This is the journal I chose to use. Over the course of the next eight weeks, I diligently wrote in it every day. And those moments of writing were the best moments of each day. I couldn’t wait to write! I wrote about my memories of living France. I captured snippets of conversations on the school bus. I experimented with free verse. And each week, Mrs. Vaux, diligently and lovingly read each entry and responded! With comments like these… and these.
And after the eight weeks ended, I kept writing. I’m not kidding. By the end of high school, I had filled this many journals….
by the end of college, this many…
by the end of my first eight years of teaching this many…
by the time my children were school age, this many…
and to date… this many!
And when I stopped teaching to raise my family, I started submitting stories and poems to magazines. Lots and lots of magazines.. a whole thick binder of clippings worth! And then I delved into picture books with first one… then two…then three… with one more due out at the end of next year… with hopefully more after that!
Dear Mrs. Vaux, I am so sorry that I missed the chance to thank you for the special role you played in getting this ball rolling. But now, I hope, that perhaps by posting this, your loved ones can know, as indeed they must already know, what a special person you were!
THANK YOU, Mrs. Vaux and rest in beautiful peace.
(Please share, if you are so moved, in the hopes that Shirley Vaux’s loved ones will know that – near and far – she is remembered fondly and with great respect.)
Miss A. did such a lovely job on this book jacket and review that I’ve decided once again to celebrate this reluctant reader’s blossoming joy of the written word by sharing her latest book review. Our children’s librarian recommended the prequel to this book, “The War that Saved my Life”, and Miss A. loved it so much that we were both ecstatic to learn that a sequel was in the works. “The War I Finally Won” released this past October, but the copy we read was an advanced copy. Miss A. loves the thought that she was one of the first kids to read it and hopes that many, many more take her advice and enjoy this wonderful story. Anyway, here’s her review. Happy Reading!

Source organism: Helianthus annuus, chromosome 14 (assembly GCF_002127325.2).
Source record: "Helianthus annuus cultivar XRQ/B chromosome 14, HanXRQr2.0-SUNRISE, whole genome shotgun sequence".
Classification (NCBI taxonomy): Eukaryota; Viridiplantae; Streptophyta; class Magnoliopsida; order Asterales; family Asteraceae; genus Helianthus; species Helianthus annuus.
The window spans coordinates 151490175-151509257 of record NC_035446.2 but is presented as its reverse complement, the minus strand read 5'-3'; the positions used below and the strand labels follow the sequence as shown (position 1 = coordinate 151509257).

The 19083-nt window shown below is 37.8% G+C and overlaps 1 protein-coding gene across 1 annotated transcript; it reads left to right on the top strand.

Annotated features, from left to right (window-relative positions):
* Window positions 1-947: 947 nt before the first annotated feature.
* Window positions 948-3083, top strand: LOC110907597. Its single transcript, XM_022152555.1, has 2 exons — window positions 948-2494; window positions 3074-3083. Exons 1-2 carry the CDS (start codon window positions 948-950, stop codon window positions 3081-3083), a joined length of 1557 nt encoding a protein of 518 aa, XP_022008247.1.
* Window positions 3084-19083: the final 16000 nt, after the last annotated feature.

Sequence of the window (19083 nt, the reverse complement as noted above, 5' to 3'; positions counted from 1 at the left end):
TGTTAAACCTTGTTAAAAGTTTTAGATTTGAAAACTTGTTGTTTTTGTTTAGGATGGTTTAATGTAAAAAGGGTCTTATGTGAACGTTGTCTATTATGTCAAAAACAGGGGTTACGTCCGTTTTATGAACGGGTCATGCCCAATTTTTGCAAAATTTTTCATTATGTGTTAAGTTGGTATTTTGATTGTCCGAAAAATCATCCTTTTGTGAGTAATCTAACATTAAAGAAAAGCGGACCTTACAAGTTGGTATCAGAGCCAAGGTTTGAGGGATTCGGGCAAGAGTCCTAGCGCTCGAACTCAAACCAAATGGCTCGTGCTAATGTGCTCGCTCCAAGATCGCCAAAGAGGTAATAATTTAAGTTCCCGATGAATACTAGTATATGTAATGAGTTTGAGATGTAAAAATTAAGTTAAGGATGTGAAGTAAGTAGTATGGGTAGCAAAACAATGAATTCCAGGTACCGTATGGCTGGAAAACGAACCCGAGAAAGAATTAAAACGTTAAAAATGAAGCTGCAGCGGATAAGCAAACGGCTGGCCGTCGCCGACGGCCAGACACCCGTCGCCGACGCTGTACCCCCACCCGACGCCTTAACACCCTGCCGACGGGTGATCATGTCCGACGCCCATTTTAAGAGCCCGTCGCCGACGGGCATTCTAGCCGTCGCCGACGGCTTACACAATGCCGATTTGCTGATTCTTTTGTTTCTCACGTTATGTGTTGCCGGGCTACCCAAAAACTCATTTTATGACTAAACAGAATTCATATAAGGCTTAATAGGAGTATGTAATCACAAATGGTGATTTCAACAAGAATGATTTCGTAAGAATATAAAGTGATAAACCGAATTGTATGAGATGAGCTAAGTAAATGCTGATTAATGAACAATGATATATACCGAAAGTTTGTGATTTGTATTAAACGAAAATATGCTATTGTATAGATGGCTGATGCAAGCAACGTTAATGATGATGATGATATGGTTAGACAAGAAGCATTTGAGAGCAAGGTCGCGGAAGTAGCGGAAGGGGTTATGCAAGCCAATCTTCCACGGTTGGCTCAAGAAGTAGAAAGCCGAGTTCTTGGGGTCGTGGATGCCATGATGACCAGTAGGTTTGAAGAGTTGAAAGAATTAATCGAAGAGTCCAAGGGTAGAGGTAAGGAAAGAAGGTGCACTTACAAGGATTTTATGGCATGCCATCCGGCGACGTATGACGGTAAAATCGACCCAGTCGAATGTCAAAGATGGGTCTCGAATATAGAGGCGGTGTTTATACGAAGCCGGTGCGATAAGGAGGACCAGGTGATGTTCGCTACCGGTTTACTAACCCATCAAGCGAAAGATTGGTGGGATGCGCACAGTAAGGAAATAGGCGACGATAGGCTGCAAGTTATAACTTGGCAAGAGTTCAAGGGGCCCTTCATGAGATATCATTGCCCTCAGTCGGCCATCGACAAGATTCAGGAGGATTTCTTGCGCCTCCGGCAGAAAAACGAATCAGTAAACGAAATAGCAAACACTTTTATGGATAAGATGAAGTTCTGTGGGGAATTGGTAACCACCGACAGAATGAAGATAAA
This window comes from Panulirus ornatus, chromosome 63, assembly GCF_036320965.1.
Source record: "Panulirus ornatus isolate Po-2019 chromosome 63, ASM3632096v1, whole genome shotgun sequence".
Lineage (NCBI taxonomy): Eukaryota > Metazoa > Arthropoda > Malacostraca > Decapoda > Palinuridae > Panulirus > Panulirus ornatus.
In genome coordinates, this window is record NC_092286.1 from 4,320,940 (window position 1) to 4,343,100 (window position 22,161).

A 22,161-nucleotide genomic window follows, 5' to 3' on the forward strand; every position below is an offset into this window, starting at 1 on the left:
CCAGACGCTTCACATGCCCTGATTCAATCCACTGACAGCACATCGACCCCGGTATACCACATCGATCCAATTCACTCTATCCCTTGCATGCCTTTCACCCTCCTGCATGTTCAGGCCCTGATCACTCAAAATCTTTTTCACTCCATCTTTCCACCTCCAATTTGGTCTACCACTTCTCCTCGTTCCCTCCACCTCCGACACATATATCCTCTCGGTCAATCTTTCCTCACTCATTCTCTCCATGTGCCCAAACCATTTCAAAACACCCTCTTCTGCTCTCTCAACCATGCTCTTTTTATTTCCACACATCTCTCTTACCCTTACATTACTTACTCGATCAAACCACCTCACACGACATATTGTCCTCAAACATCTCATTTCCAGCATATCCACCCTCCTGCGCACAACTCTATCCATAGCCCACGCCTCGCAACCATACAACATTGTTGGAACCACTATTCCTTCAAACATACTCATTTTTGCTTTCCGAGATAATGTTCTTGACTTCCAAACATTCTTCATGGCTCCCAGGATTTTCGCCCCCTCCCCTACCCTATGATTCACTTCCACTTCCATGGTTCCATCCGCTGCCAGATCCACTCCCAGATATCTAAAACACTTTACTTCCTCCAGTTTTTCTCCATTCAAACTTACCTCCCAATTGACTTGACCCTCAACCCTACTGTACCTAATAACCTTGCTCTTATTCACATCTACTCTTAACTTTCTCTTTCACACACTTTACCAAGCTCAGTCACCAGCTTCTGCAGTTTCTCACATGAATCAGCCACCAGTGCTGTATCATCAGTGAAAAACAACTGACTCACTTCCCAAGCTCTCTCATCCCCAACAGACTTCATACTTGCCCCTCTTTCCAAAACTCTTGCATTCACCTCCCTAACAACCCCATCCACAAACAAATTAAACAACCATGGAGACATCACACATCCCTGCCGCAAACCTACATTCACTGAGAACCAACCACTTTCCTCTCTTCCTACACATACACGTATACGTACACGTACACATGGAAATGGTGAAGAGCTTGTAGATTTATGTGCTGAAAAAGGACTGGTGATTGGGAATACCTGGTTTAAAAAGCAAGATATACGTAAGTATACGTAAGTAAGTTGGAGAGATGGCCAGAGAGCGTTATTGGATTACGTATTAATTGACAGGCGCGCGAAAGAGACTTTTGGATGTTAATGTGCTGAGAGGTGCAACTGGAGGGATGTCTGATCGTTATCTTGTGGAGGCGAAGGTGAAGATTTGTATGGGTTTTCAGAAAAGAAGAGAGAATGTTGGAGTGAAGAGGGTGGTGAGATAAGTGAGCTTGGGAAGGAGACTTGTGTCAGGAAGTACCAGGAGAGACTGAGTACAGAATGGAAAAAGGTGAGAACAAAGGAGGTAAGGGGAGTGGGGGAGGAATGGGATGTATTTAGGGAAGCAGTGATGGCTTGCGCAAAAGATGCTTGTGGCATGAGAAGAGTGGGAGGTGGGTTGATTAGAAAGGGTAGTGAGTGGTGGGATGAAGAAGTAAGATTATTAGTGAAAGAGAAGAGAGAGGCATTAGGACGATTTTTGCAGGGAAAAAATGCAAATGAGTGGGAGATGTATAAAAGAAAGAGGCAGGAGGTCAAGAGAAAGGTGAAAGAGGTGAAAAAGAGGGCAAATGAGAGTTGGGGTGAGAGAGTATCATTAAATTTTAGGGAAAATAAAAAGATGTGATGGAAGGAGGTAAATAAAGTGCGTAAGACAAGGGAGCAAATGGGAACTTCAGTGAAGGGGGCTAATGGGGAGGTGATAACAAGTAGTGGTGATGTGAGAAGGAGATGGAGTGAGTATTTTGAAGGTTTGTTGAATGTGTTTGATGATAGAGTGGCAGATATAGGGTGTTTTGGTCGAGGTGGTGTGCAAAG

THE WAR I FINALLY WON
The War I Finally Won, written by Kimberly Brubaker Bradley, is a sequel to The War That Saved My Life. In this story, Ada and Jamie are living with Susan in a cave-feeling house in Kent, England. Susan takes Ada to get surgery to heal her crippled foot. Ada’s surgery goes well, but then Lord Thorton, Maggie’s dad, brings a German girl named Ruth, for Susan to tutor. Ruth stays with Ada, Jamie and Susan in the cave house. Ada doesn’t trust Ruth because she’s German, but Ruth tells Ada that she’s from Germany but despises Hitler because she’s Jewish.
To complicate the situation, Lady Thorton also moves in with them because the soldiers need the Thorton’s house for a place for the soldiers to stay and rest. What’s even worse is that Maggies brother, Jonathan is fighting in the war and everyone is worried that he’s going to die. There’s a lot of drama in this book, and it actually helps Ada to overcome her struggles with loss, acceptance and love.
I love this book because I can relate to Ada on many levels. For example, when Ada didn’t trust Ruth, I thought she was a spy and didn’t trust her at first either. But later, as they grew to be close as sisters, I learned that trust is important to friendship. For most of this book, Ada dislikes Lady Thorton, but soon realizes that she and Lady Thorton have several things in common like lonely childhoods and feelings of loss. She realizes they are both just doing their best to survive in a tough world. I can relate to feeling that sometimes life is tough, too. Finally, when Susan got sick and Ada felt worried and sad, I was worried about Susan too, since her friend Becky had died from pneumonia. This is the scene when Ada finally says “I love you” to Susan. This shows that Ada has accepted Susan’s love and accepts her into her life.
I give this book five out of five stars! I thought it was sad, funny and engaging all at the same time. It was sad because there was death and loss because of the war. It was funny because everything is still so new to Ada and she often misunderstands things in funny ways. For example, she thought dragons were real. It was engaging because the story felt so real that I didn’t want to stop reading it. Again, like the first, I recommend this book with all my heart!
This year my newly minted teen has decided that she doesn’t want to go trick-or-treating. Instead, she wants to dress up and hand out candy right here on our front porch. And, between customers, she plans to carve her very first Jack-o-lantern (as a teen). It sounds like a wonderful way to spend Halloween to me and it reminds me of one of my favorite fall posts from 2014. Enjoy!
The way I see it, the stories we write are like pumpkins. The good ones are well-rounded with firm plots. They also possess a certain quirkiness, or one-of-a-kind feel, just like those jack-o-lanterns we enjoy at this time of year.
But here’s the thing. Even if you think your current pumpkin-in-progress is the best pumpkin you’ve ever written, most likely it could still use a good scooping out. Sure, extracting the extraneous goopy bits from your story will be messy, perhaps even disheartening. You may say to yourself, I’m taking out all the best parts. You may may even worry that there’s nothing left!